Again, TLC comes with the same drawbacks and mitigating factors as well as a few new improvements. It suffers from a lower life span than MLC flash, but improved wear levelling helps to manage this. Especially when combined with overprovisioning, which is including some extra memory cells that the SSD controller can choose to swap in for older worn cells.

TLC is also slower to read and write to. Read speeds aren’t an issue, even with modern high-speed storage mechanisms, they can still saturate the bandwidth. Write speeds are an issue though, and these have mostly been mitigated through the use of an SLC cache. , SLC caching involves treating part of the TLC as SLC which can be written to a lot faster. The data is then offloaded to the TLC as fast as possible to free up space. In high-end TLC SSDs, this cache is typically a third of the remaining storage space which can be up to 600GB on an empty 2TB drive.

Note: The Samsung 980 Pro, for which we provided stats above, uses TLC flash.


QLC stands for Quad-Level Cell. Predictably it stores four bits of data per cell offering four times the storage density of SLC and double the density of MLC. It follows the same trends as the rest of the market, being slower to write to, read from, and having a lower lifespan than TLC flash.

There are a relatively small number of QLC SSDs on the market. While they do offer cheaper prices at similar capacities, and larger capacity models, they aren’t that much cheaper than TLC. They also come with even more severe speed penalties when the SLC cache is exhausted. The technology will continue to mature and over time may replace TLC as the standard storage method.

While not directly comparable to the 980 Pro, the Samsung 870 QVO uses QLC and comes with a 3-year warranty or 360TBW per terabyte. It comes in 1, 2, 4, and 8TB capacities rather than topping out at 2TB. The longevity decrease can be fairly easily seen in high-end drives that are as closely comparable as possible. With more levels per cell, you get a lower TBW and TDW rating. Accordingly, the warranty period may be reduced to keep the DRPD rating up at marketable values.


As you might be able to guess, PLC stands for Penta-Level Cell. It stores five bits of data per cell. There are no commercially available PLC SSDs currently as this technology is still in development. It will offer the same pros and cons. Increased storage density and reduced price, at the cost of reduced lifespan and speeds. Memory manufacturers are also talking about possibilities beyond PLC including storing seven levels per cell. These will likely take some time to come to market as other technologies will need to improve or be invented in the meantime.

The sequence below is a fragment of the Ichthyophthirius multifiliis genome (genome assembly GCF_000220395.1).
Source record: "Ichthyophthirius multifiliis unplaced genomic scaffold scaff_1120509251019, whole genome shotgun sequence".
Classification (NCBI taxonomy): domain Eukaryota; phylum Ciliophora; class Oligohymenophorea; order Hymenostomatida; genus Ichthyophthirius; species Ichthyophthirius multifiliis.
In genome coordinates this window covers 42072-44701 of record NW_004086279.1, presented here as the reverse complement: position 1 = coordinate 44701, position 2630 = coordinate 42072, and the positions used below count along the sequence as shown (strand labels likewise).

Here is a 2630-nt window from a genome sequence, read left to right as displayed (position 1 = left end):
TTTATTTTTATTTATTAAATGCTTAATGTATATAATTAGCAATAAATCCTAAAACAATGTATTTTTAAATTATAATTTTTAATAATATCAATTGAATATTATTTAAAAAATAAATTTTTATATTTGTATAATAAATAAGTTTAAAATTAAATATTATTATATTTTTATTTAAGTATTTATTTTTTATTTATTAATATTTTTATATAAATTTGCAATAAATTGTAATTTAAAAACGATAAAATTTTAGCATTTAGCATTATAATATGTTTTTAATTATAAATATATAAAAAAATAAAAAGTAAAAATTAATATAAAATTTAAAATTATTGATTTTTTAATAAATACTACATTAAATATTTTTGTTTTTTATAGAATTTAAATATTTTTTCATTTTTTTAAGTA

SLC, MLC, TLC, QLC, and PLC, are all essentially the same physical thing. Each memory cell is a single transistor. While the technology has evolved over time these have changed somewhat, the basic raw functionality and method behind each of them is identical. The main difference is in how they’re controlled. In the real world, its easy enough to simplify the situation to fewer levels per cell are faster but more expensive. As long as you’re aware of the different levels in the products you’re looking at, and the overall state of the market, you can make an informed decision.

TLC is currently the way to go unless you really need an 8TB SSD. With that, if you’re looking at speed as a key factor, look for drives larger drives with large SLC caches. Often the SLC cache may be mentioned, but not have its capacity advertised. It’s important to find trustable and detailed reviews that check for this if high-performance is what you’re aiming for.

For more such interesting article like this, app/softwares, games, Gadget Reviews, comparisons, troubleshooting guides, listicles, and tips & tricks related to Windows, Android, iOS, and macOS, follow us on Google News, Facebook, Instagram, Twitter, YouTube, and Pinterest.